With the water dripping power Uganda currently possesses in generation capacity and the crumble like demand from the public, she still imports electricity from Kenya.
With over 1,171MW of generation capacity and only 600MW of peak demand, a report by Electricity Regulatory Authority, (ERA) indicates that Uganda, through the Electricity transmission company still imports power.
Sometimes, Uganda has run to her neighbour Kenya for power rescue. For instance, in 2017, Uganda Electricity Transmission Company Limited, (UETCL) imported close to 40megawatts (MW) of power, in 2015, over 60MW, but about 50MW in 2016 and 71.2MW in 2018.
Mr William Kiryahika, managing director UETCL, says Uganda and Kenya are ‘married’ to each other through systems. He says to maintain a relationship especially in the event of a deficit or surplus in any of the two countries, the imports and exports ought to take place.
To maintain the ‘marriage,’ he said the two countries agreed to exchange 4MW but on demand, the countries exchange higher.
UETCL also explained that Uganda imports power from Kenya when the Nalubaale and Bujagali dams have broken down and need to be boosted.
“We import power when we have a fault in the line that connects to Bujagali. They help us with power to boost our system back to running,” Ms Pamela Nalwanga, communications officer UETCL, says.
She also explained that Uganda currently has no alternative routes of transmission, “so if our system goes down, the only boost comes from Kenya.”
Bujagali and Nalubaale are the focal points from which most areas in Uganda especially Kampala and Entebbe are connected.
The anticipated onset of Karuma dam in December will not save much, if the necessary transmission infrastructure is not present.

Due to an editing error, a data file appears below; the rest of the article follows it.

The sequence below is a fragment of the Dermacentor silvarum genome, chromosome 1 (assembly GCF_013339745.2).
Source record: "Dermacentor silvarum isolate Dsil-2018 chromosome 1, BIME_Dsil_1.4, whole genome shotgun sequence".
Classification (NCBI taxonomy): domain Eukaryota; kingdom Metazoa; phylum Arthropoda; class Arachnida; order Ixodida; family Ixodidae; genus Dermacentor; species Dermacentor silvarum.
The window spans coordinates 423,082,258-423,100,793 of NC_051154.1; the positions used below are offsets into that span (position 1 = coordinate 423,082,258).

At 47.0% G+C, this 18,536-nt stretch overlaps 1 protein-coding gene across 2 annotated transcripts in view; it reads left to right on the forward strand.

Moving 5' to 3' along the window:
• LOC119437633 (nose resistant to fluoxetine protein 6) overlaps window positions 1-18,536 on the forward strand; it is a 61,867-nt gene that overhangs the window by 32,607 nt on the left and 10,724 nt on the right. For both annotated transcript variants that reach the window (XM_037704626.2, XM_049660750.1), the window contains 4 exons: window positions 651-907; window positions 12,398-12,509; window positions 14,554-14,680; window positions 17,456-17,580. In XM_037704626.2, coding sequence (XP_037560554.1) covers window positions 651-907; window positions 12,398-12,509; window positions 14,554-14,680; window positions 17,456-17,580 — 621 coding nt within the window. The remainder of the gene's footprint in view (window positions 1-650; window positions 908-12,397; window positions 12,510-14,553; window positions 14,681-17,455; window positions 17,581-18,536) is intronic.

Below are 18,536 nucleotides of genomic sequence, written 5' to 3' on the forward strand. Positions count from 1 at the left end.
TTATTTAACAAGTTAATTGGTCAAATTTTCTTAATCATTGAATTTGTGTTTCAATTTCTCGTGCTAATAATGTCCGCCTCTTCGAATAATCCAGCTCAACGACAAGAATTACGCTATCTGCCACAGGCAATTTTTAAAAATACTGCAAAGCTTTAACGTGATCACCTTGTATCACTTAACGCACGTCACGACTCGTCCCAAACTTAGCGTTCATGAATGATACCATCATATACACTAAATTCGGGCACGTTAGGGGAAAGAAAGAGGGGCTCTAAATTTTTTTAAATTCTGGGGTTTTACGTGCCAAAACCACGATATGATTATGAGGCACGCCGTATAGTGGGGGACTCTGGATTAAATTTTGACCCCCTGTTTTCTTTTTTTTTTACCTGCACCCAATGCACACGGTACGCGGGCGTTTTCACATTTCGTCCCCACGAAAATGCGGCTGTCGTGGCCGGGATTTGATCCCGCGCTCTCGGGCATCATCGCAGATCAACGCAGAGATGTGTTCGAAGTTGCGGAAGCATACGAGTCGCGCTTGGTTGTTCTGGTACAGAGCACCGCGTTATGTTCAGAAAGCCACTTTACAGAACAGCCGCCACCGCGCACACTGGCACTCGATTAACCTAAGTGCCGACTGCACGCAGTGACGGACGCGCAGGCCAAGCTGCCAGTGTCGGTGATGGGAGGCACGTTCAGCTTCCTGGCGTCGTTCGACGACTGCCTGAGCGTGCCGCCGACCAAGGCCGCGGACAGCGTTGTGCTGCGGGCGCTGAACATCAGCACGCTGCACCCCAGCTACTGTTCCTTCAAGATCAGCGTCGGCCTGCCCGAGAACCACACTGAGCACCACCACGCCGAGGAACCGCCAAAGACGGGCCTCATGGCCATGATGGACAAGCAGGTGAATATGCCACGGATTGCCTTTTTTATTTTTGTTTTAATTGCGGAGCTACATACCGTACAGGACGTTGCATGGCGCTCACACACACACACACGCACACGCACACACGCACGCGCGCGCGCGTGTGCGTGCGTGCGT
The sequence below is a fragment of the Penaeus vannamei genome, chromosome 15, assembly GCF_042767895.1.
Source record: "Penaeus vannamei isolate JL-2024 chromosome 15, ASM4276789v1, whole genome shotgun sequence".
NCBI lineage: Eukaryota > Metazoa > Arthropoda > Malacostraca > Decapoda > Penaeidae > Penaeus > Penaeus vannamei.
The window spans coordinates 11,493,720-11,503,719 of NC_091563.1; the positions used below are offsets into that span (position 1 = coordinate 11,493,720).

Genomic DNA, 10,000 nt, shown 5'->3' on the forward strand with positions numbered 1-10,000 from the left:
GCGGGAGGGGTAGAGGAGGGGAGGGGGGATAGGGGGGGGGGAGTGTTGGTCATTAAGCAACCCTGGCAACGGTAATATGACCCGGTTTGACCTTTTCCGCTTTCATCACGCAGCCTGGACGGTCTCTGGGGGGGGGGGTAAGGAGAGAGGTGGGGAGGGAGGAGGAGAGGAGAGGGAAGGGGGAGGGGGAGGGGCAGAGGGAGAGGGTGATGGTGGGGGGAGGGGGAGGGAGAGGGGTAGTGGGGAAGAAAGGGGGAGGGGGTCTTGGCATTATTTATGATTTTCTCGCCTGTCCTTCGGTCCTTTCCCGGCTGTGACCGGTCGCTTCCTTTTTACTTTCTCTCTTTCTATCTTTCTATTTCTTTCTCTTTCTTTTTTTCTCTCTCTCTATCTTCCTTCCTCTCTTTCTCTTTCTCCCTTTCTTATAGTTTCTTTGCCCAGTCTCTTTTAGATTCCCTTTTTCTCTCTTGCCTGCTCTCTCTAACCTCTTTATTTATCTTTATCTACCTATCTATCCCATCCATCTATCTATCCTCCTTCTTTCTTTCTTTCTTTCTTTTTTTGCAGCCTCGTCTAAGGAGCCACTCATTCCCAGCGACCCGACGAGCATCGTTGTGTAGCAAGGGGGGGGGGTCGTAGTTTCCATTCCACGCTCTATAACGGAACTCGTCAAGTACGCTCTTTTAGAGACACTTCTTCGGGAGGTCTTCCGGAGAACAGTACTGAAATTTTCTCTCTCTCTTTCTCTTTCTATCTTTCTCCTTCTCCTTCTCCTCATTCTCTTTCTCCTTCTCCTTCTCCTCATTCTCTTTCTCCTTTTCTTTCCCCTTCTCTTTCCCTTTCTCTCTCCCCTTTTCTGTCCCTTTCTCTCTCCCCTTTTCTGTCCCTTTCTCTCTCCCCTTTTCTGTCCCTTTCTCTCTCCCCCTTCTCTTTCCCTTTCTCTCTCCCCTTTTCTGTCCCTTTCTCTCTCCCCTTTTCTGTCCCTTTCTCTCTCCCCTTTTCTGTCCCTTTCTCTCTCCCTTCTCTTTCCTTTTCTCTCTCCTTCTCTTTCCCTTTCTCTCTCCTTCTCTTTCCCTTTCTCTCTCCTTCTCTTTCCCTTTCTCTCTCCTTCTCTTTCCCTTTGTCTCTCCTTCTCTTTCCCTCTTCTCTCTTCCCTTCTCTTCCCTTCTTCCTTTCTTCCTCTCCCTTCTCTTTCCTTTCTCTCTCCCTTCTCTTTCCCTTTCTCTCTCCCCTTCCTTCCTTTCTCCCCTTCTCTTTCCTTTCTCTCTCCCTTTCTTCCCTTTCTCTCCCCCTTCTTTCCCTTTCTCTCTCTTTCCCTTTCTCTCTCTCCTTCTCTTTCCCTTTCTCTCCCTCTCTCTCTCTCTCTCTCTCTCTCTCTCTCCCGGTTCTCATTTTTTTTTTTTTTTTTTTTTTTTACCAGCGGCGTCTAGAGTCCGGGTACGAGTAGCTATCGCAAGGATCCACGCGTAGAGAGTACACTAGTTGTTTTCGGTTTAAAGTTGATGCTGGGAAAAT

Karuma, a 600MW dam cannot address the importation of power because currently, the transmission infrastructure enabling it to connect to various areas of Uganda is not present.
Currently, the dam has three evacuation lines- Karuma-Kawanda, Karuma –Lira and Karuma-Olwiyo.
Construction of those lines cost $246m (Shs920b).
While Uganda will have a surplus in electricity, Karuma cannot necessitate a ‘divorce’ from Kenya especially since a power pool is being developed to enable power trade between different countries.
Mr Kiryahika says construction of the necessary transmission pipes is ongoing. He described a pipe as a network through which power is transmitted to different areas in the country.
“Karuma when switched on, will be enough. But is the pipe arrangement available in that the power can reach every part of the country,” he ponders rhetorically.
“We are building the pipes but they are not complete. Construction is ongoing,” he added.
As at 2018, Uganda’s transmission length, otherwise known as national grid was at 2569.8km.
UETCL in 2018 bought 5 per cent more electricity from power generators from 3,867.1 gigawatt hours (GWh) in 2017 to 4,078.5GWh.
Most of the energy stemmed from large hydros such as Nalubaale and Bujagali, small hydros, bagasse then solar and imports.
Power distributor Umeme recorded the highest purchases from UETCL, taking over 92 per cent of the power, followed by exports which accounted for 6 per cent of the power sold and mini grids took up the remaining 2 per cent.